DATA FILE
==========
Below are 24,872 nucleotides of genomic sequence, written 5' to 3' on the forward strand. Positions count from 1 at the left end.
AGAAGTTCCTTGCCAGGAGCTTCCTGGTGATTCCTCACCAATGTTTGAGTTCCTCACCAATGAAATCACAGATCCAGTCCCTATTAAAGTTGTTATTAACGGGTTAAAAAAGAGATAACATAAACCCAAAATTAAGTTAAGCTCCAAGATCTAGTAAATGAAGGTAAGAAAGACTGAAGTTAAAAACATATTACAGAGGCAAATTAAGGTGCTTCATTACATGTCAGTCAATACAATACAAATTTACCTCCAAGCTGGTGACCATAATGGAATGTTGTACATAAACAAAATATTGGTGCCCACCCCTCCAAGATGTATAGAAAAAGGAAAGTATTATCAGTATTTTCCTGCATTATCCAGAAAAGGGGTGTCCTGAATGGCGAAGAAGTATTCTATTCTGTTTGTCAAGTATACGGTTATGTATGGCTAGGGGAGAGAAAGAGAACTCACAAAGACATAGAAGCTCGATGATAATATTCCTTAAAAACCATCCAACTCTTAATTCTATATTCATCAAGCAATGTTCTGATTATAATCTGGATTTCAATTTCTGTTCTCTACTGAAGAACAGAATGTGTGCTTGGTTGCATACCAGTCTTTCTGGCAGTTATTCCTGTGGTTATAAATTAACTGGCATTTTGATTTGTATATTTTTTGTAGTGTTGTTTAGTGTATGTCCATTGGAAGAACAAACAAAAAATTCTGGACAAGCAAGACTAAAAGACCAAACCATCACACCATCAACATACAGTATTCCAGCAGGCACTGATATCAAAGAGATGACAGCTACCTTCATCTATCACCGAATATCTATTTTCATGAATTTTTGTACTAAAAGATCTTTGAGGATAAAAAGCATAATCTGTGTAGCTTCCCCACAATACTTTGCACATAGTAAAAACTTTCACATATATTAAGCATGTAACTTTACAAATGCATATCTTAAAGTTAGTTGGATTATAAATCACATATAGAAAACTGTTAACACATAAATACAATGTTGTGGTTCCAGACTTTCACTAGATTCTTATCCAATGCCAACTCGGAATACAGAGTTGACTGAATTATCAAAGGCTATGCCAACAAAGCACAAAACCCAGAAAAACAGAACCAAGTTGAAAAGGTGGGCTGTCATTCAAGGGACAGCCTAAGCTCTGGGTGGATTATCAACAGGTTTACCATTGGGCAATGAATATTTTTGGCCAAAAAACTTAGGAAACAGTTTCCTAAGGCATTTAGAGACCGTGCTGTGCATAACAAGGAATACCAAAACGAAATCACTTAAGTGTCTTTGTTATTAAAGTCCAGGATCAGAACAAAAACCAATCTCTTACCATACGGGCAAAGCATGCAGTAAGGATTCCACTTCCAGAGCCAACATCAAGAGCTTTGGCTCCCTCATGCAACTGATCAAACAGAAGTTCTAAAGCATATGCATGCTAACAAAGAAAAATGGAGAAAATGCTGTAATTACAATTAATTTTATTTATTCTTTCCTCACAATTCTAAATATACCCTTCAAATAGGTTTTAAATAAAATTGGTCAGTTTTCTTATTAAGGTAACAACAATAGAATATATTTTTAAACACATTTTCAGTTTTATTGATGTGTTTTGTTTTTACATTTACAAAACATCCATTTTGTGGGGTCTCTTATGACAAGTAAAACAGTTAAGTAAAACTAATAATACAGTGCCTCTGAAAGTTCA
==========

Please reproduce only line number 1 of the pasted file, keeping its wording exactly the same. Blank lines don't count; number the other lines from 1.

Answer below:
Below are 24,872 nucleotides of genomic sequence, written 5' to 3' on the forward strand. Positions count from 1 at the left end.